The US Securities & Exchange Commission has announced that it is “modernising” the requirements for accredited investors © Bloomberg

In America, one needs a licence to sell securities. Possession of such a licence will now enable purchase of once verboten securities. On Wednesday, the US Securities & Exchange Commission announced that it was “modernising” the requirements for accredited investors. Accredited investors are allowed to purchase securities that are “unregistered” and lack the disclosures of publicly traded stocks and bonds.

Among the qualifications that will satisfy the new requirements are Series 7, Series 65 or Series 82 licenses that come from passing largely elementary exams put forth by Finra, the self-regulatory agency of Wall Street. The previous accredited investor criteria was centred on income and wealth. The SEC now asserts that financial sophistication can be demonstrated in non-monetary ways. It hopes the burgeoning private capital markets will become accessible to a broader slice of Americans. Yet public markets are reaching new highs and trillions of dollars already lie in private equity and the like. It is not obvious that the risks newbie accredited investment firms will assume are worthwhile or are necessary for business formation.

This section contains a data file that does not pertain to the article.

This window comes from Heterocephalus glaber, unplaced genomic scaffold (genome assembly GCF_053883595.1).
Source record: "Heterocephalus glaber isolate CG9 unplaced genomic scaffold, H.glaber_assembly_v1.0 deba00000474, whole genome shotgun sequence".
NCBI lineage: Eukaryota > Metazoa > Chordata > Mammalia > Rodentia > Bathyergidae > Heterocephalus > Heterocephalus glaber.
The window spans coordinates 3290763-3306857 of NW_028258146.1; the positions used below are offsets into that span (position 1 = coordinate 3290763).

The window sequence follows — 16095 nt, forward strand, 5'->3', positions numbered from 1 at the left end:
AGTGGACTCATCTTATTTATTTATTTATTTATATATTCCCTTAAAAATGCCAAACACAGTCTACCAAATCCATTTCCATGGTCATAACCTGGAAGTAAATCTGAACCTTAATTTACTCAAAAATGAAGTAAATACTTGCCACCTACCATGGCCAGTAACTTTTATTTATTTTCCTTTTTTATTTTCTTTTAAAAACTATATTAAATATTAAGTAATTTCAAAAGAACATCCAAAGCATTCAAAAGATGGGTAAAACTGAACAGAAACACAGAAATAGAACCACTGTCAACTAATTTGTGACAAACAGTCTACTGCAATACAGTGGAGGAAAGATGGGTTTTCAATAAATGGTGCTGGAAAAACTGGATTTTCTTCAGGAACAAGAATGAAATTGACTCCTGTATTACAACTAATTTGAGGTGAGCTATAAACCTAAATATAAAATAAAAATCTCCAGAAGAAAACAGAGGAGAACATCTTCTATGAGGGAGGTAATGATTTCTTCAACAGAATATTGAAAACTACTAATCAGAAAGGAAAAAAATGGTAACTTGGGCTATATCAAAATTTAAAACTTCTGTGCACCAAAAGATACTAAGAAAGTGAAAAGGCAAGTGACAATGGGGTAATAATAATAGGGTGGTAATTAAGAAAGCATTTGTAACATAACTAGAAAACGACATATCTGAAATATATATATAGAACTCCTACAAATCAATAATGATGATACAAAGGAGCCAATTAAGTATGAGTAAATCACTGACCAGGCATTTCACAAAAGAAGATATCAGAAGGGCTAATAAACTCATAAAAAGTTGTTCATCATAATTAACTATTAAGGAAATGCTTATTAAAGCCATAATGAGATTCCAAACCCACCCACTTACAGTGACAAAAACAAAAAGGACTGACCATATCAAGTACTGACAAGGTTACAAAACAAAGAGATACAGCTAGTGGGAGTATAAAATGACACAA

The criteria’s existing construction means that knowledgeable but less well-off Americans are excluded while those with money in the bank but little experience in markets are considered sophisticated. Accredited individual investors currently are those whose annual income exceeds $200,000 (or $300,000 as a couple), or who otherwise have a net worth exceeding $1m excluding the value of a primary residence. But those figures, established in the 1980s, represent increasingly small figures in real economic terms.

The SEC cites data showing that there was $1.5tn of funds raised in unregistered offerings last year — slightly more than in registered ones. With companies staying private longer, unaccredited investors are missing the chance for wealth creation. Yet the S&P 500 is at a record high in the midst of a deep recession; abundant capital is clearly available. Companies face little shortage of financing if asset prices keep rising. The SEC is addressing a problem that barely exists.

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